With authority comes responsibility and that’s not something that Anthony Carlyle, the new managing director at IKO Plc, is taking lightly. New management has allowed for strategic alterations to the company’s operating structure and here Anthony outlines the changes at IKO and the outlook for 2019.
Last year was an exceptionally positive year for IKO, full of growth and investment into vital areas of the business. The most obvious sign of this investment was the opening of our brand new PIR insulation factory at Alconbury, Cambridgeshire, filling what many customers saw as the gap in our overall offer. This facility becomes IKO’s third insulation factory in Europe and the UK was selected as an attractive place to invest thanks to the core strength of the UK business.
However, we have seen substantial growth in all business areas, from IKO Polymeric out of Clay Cross, Chesterfield – now exporting to more than 20 countries in Europe – to hot melt and mastic asphalt at Grangemill, Derbyshire where we are seeing some great innovations in terms of both new products and manufacturing efficiency.
Alongside major changes there have also been numerous examples, even just since I’ve been in this role, where we’ve been asked to find a solution for customers which involves putting together a creative combination of our product offering. With IKO’s resources, we should always have a solution and we need to start thinking outside the box more.
Over the years, I think it’s fair to say that IKO as a business has been a little bit fractured. Much of this comes down to having such a diverse product offer which serves a very wide range of customers who may appear to have little in common.
We need to start operating our business in a more joined-up way and changes introduced over the last six months have provided progressive steps to ensure that IKO is in the best position for 2019 and beyond. We are restructuring in the true sense of the word, making sure that we are providing the best possible products and service for the market now as opposed to the market of 12 years ago.
It doesn’t make sense to bring on a new managing director and not make any changes. What needs to be recognised is the positivity behind the restructure at IKO and already we are seeing benefits.
The structure that we are putting in now is the right one to put us in the strongest position we can possibly be in, regardless of market conditions, and focussing on what we do best. There has, and will continue to be, significant investment into people, equipment and new processes: with this comes new energy and a strong and positive vision for the future.
It’s a very customer-centric focus with the recruitment of a new Key Account Team and the development and restructure of our existing technical team. We are moving away from the traditional Area Sales Manager role and evolving to a more holistic approach with all staff focussed on business development in its widest sense. We don’t want to keep people in boxes and instead are providing the structure and training to allow for a more free-thinking approach to providing solutions from across the business.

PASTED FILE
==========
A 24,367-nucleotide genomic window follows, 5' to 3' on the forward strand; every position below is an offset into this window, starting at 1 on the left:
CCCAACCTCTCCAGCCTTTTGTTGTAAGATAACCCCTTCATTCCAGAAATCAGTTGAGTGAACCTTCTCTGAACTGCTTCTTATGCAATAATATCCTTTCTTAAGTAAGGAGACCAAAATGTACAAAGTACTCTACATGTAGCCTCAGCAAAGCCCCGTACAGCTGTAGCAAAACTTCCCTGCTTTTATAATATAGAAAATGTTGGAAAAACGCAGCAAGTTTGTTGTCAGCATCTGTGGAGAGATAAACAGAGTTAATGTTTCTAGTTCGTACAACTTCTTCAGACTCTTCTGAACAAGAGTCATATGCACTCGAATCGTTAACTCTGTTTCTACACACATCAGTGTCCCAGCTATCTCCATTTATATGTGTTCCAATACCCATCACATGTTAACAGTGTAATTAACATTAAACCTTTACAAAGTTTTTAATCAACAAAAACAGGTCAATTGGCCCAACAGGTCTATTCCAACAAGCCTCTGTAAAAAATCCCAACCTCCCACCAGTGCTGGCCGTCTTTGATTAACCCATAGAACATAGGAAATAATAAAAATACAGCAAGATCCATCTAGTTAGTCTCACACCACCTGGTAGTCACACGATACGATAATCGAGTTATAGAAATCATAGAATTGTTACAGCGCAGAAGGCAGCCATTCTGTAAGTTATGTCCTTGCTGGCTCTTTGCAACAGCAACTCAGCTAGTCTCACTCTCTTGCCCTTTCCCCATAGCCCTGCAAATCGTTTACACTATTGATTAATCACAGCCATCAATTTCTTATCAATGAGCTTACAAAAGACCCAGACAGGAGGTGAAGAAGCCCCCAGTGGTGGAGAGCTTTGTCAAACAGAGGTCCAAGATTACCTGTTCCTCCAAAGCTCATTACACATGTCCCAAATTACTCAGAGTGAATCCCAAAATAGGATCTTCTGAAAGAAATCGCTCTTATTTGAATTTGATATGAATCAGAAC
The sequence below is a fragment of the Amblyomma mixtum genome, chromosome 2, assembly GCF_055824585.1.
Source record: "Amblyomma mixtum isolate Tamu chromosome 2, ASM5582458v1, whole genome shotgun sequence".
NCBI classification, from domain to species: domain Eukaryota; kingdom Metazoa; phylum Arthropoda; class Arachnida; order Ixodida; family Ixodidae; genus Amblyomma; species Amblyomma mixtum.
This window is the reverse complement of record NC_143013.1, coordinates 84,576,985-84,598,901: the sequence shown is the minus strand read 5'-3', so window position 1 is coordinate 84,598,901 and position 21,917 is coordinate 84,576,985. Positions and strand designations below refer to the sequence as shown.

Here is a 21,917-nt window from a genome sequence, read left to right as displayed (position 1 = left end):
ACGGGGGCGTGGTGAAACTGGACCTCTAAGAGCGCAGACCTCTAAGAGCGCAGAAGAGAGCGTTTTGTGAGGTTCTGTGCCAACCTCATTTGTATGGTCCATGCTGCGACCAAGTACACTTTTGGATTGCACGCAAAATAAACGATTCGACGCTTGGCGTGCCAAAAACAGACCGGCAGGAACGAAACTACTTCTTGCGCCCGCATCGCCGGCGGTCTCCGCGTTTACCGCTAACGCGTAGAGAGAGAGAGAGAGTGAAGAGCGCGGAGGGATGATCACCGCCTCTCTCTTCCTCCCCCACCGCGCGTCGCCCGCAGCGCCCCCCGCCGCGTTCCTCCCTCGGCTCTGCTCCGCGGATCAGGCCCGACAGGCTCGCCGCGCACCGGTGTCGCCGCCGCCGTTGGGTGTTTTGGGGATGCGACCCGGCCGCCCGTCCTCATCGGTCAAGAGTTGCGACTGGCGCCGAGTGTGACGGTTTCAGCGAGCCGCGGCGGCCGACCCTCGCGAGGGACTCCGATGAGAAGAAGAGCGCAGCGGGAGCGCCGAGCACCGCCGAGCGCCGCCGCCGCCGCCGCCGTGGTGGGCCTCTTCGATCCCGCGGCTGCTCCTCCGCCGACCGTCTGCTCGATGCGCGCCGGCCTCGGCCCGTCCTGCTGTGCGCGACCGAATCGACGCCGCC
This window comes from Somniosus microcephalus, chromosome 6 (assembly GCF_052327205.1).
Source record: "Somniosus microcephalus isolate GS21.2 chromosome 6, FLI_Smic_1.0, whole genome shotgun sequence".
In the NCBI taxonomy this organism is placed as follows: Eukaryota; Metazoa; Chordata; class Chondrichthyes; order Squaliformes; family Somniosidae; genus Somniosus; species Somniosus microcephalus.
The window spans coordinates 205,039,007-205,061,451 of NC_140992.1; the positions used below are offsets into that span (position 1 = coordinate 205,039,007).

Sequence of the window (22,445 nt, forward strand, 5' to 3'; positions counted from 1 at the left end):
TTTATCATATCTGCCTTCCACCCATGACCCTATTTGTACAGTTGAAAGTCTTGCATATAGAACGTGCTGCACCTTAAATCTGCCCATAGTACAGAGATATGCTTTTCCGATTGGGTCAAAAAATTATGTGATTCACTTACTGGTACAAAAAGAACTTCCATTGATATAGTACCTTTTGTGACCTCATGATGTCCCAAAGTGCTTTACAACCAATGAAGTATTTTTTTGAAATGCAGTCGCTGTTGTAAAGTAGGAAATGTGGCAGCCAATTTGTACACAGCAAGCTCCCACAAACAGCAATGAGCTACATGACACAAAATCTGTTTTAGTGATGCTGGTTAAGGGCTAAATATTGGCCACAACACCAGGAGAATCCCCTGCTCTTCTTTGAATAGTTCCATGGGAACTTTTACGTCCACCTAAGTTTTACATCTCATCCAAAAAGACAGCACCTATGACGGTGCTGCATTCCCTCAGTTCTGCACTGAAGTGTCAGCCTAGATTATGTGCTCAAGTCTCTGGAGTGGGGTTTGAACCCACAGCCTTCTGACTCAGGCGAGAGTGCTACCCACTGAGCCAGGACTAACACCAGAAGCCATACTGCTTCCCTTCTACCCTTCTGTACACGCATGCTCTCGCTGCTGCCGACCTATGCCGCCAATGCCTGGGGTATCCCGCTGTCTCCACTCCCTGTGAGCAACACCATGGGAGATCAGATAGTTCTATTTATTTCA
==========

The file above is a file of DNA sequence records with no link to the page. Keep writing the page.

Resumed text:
The result of this process will be that our customers will see a better service from a more multi-disciplined technical team, giving a more rounded approach. Contractors don’t want to see two different IKO people on the same project doing inspections and reports; they want one person, with the authority and respect to make decisions on all disciplines and that is what we are achieving. We want to make sure that we can offer contractors a high-quality support structure with first class technical back-up – that’s what our contractors tell us they look for.
Coupled with personnel changes, 2019 is another multi-million-pound year of investment across the IKO factories. At Appley Bridge it’s all about speed, efficiency, consistency and quality control. At Grange Mill it’s more about innovation with ideas of offsite construction and prefabricated units. Technically the fundamentals of hot melt do not change, but new product development is key to supporting new methods of build and that’s where our focus will be. The Clay Cross facility will receive the largest investment of 2019, to enhance the line, increasing the PVC export range and opening us up to new markets.
Essentially, I’m looking to evolve our business. The building industry is, I believe, set for major changes in the years ahead and all manufacturers need to develop to keep ahead of the game.
With our recent track record of success and growth it would be all too easy to relax and keep doing what we’ve been doing: I think that would be a complete mistake. The time to change is when you are being successful and have the energy and the resources to invest and move the business on.
I understand what has made the IKO brand so successful – I’ve been on the board for 13 years – but I also see the need for change and am delighted to have the opportunity to further develop this increasingly strong organisation.